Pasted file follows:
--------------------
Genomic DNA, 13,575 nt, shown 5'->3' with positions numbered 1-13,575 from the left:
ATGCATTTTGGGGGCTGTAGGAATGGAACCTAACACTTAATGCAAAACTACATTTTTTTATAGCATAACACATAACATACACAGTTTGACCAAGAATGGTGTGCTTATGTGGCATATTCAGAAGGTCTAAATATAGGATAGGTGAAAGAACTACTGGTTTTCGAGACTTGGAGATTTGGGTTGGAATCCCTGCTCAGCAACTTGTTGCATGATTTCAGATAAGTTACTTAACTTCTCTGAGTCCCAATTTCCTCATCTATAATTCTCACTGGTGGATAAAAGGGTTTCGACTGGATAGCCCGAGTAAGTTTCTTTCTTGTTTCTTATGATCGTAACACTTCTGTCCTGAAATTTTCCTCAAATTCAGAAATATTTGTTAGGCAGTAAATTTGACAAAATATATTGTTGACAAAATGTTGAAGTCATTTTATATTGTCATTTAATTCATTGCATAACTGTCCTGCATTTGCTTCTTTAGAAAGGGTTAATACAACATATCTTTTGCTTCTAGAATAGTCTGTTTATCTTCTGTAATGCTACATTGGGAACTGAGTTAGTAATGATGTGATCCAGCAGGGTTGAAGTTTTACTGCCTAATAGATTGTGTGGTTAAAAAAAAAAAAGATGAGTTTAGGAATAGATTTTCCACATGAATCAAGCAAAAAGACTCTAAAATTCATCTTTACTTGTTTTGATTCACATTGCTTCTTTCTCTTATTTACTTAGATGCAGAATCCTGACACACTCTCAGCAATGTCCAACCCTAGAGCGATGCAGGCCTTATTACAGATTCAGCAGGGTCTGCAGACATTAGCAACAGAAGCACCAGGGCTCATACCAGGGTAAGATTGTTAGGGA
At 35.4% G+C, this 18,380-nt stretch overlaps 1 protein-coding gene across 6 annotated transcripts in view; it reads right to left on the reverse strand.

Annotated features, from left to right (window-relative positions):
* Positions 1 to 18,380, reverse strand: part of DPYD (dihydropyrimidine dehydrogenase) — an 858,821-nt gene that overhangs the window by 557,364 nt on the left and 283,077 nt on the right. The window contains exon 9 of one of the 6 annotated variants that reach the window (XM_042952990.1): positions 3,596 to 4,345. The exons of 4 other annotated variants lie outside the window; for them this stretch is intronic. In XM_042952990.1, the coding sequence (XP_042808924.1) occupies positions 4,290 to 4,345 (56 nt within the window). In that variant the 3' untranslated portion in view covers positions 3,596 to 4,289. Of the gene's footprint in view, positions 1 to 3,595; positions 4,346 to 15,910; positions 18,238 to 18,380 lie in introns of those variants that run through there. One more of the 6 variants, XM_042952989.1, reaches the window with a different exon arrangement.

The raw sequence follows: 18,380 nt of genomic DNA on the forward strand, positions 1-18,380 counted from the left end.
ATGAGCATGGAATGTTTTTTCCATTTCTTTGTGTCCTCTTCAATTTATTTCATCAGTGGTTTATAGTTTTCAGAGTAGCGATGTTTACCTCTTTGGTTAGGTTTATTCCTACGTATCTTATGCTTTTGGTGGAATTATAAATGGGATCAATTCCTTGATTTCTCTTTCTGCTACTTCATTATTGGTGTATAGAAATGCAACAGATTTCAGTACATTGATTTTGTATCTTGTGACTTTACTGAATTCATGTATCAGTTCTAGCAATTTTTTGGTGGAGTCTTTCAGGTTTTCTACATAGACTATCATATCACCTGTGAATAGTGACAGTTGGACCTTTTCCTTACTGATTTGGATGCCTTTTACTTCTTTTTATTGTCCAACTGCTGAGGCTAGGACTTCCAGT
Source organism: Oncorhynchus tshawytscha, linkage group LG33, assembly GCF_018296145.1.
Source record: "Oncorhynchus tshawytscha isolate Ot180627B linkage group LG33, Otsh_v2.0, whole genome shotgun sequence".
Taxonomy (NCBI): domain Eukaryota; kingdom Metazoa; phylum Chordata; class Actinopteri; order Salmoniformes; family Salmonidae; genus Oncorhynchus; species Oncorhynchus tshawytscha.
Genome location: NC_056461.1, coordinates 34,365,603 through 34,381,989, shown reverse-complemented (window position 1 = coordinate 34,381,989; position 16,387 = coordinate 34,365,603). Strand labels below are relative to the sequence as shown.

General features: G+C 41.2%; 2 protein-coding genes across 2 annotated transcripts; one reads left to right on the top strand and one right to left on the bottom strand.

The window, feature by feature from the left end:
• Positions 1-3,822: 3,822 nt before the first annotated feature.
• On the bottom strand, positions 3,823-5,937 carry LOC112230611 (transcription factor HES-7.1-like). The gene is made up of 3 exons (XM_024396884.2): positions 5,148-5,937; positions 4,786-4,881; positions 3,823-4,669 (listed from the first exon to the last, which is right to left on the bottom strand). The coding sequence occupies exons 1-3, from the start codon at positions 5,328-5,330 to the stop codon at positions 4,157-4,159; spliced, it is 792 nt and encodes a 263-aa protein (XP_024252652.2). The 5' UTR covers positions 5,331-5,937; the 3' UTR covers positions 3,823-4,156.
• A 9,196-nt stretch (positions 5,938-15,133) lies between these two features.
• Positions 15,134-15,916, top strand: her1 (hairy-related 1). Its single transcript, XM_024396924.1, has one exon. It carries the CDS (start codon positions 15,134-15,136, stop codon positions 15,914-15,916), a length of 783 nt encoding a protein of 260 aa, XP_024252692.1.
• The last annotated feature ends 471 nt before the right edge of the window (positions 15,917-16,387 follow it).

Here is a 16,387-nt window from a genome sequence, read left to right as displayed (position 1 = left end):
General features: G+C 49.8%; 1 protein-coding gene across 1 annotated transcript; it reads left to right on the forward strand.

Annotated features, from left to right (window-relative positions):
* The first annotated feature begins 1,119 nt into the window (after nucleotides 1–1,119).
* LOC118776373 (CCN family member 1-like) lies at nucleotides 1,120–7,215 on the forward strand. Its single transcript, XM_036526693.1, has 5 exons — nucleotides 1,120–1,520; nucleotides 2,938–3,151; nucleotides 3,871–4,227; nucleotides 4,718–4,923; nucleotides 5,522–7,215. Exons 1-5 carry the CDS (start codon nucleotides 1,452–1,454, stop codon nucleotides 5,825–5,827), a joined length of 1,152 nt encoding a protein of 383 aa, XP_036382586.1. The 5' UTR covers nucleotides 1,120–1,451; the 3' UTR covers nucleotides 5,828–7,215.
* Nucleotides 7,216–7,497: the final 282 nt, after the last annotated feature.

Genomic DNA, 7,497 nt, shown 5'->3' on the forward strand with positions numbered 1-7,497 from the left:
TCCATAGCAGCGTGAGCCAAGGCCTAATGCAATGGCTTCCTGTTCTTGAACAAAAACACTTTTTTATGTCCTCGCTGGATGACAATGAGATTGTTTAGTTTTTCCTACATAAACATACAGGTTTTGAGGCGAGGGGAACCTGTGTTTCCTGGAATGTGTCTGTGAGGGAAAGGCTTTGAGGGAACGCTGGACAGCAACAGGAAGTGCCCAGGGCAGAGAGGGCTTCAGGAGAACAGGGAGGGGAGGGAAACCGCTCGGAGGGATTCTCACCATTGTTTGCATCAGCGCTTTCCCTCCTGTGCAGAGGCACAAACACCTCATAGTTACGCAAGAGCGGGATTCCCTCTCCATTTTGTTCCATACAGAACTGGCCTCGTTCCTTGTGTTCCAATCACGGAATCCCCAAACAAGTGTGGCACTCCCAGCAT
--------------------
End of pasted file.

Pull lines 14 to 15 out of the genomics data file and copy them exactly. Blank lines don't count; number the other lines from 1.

• Positions 1-3,822: 3,822 nt before the first annotated feature.
• On the bottom strand, positions 3,823-5,937 carry LOC112230611 (transcription factor HES-7.1-like). The gene is made up of 3 exons (XM_024396884.2): positions 5,148-5,937; positions 4,786-4,881; positions 3,823-4,669 (listed from the first exon to the last, which is right to left on the bottom strand). The coding sequence occupies exons 1-3, from the start codon at positions 5,328-5,330 to the stop codon at positions 4,157-4,159; spliced, it is 792 nt and encodes a 263-aa protein (XP_024252652.2). The 5' UTR covers positions 5,331-5,937; the 3' UTR covers positions 3,823-4,156.